Managing Risk in Organizations, J. Davidson Frame, Jossey-Bass © 2003
A Guide to the Project Management Body of Knowledge (PMBOK) (5th Edition), Project Management Institute © 2013
Events Plus Inc.
Events Plus Inc. is a company that organizes seminars. Each year, it holds some 120 seminars dealing with business management and public sector management themes.
In order to encourage early enrollments to its seminars, Events Plus offers 20 percent discounts to participants who register for a class up to six weeks in advance of the date of the seminar offering. Because this is an attractive discount, popular classes usually experience heavy levels of sign-ups before the six-week pre-seminar cut-off point. Less popular courses experience weaker levels of sign-ups.
Table 1 shows data collected on 110 seminar offerings that were tracked by Events Plus over the past year and a half. Looking at the data, Events Plus finds that in 22 cases, enrollments were so strong at the six-week marker that they covered all anticipated seminar costs. Typically, these classes resulted in decent profits, although in two cases the class had to be cancelled owing to instructor illness. In 33 cases, enrollments were reasonably good at the six-week marker and covered 70-95 percent of the seminar costs. The seminars usually experience some profit, although on ten occasions classes could not be held owing to insufficient enrollments. In 55 cases, enrollments were weak at the six-week marker, covering less than 70 percent of anticipated seminar costs. Often, these classes did not break even and in a number of cases resulted in substantial losses. On 22 instances, they were cancelled owing to poor enrollments.
Break even at six-week marker? Hold seminar? Overall Probability
Yes, 22 times (20%) Yes, 20 times (91%) 0.18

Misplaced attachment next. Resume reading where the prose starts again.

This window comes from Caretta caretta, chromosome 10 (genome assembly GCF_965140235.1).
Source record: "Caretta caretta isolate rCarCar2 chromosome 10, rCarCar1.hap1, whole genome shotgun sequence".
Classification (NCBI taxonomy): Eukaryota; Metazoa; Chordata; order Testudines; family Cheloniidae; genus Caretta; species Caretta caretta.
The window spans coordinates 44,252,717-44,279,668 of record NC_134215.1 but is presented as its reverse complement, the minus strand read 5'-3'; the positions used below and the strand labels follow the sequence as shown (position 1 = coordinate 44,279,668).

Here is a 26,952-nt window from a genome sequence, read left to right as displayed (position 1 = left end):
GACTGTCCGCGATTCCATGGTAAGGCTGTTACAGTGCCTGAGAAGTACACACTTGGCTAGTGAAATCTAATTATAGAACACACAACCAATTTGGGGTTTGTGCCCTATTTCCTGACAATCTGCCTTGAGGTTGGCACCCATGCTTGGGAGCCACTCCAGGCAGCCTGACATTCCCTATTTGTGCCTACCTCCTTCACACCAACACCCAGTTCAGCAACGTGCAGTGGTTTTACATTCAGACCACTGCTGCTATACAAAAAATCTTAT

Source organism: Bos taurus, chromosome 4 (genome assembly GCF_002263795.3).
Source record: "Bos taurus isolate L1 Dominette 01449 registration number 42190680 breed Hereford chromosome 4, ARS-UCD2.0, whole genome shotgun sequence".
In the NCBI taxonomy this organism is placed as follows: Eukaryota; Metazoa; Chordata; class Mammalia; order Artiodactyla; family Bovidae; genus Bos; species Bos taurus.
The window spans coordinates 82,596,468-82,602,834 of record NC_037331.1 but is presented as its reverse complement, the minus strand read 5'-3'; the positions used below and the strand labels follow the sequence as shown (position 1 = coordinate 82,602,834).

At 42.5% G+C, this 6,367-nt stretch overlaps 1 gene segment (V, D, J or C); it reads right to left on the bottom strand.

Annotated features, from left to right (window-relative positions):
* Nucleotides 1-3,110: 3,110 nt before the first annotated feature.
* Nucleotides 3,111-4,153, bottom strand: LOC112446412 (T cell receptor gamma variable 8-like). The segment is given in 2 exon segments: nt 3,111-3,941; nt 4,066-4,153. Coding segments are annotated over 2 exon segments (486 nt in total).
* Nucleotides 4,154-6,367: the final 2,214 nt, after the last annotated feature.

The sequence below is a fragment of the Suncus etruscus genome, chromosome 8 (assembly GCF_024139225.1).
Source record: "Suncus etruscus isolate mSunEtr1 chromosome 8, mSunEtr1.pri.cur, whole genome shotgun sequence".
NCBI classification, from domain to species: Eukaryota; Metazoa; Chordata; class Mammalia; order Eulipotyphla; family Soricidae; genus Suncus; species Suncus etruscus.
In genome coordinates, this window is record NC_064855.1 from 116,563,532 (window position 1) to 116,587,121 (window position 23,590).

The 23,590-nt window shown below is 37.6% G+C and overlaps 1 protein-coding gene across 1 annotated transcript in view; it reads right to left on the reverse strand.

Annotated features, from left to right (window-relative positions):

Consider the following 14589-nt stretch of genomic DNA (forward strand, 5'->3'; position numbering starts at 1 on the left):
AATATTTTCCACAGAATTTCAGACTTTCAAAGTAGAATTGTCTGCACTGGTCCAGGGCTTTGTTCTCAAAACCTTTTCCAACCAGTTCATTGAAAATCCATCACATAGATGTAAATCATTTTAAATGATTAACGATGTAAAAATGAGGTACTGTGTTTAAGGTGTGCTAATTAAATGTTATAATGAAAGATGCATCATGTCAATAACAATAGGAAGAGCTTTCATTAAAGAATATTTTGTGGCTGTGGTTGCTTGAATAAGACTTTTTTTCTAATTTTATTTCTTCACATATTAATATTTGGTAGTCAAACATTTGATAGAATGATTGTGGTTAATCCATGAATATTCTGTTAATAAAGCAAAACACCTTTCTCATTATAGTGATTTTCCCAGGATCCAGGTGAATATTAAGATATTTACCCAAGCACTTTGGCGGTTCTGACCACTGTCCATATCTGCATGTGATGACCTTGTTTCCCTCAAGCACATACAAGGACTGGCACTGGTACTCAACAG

Yes, 22 times (20%) No, 2 times (9%) 0.02
Almost, 33 times (30%) Yes, 23 times (70%) 0.21
Almost, 33 times (30%) No, 10 times (30%) 0.09
No, 55 times (50%) Yes, 33 times (60%) 0.30
No, 55 times (50%) No, 22 times (40%) 0.20
Events Plus uses the information contained in this table to track enrollment strength course-by-course. That is, decision-makers use this historical data to determine the viability of current seminar offerings. At the six-week pre-course marker, managers review enrollments and classify a seminar according one of three categories: Break even as of today; almost break even as of today; and not-near-to-breaking-even as of today.
1. Create a decision-tree that will help guide us in determining what action to take when we review student enrollments at the six-week, pre-course marker.
2. Senior management is reviewing past attendance at seminars. They want to have an overall understanding of how their seminar marketing efforts are doing. So they ask the following questions, which you should answer:
a. What is the probability that Events Plus will reach the break-even point at the six week marker and ultimately hold the seminar?
b. What is the probability that Events Plus will nearly reach the break-even point at the six-week marker and ultimately hold the seminar?
c. What is the probability that Events Plus will not reach the break-even point at the six-week marker, but winds up holding the seminar nonetheless?
3. Assume the cost of preparing for a typical seminar (including advertising cost) is $32,000 and revenue after preparation cost have been netted out is $20,000. When seminars are cancelled, the preparation costs are lost entirely.
a. If at the six-week marker we find that we have reached a break-even point, what is the expected monetary value associated with deciding to hold the seminar? Does it make good business sense to go ahead and hold the seminar?
b. If at the six week marker we find that we are near to reaching a break-even point, what is the expected monetary value associated with deciding to hold the seminar? Does it make good business sense to go ahead and hold the seminar?
c. If at the six week marker, we find that we clearly have not reached the break-even point, what is the expected monetary value associated with deciding to hold the seminar? Does it make good business sense to go ahead and hold the seminar?
4. When Events Plus begins preparing to offer a seminar, what is the probability that the seminar will actually be held?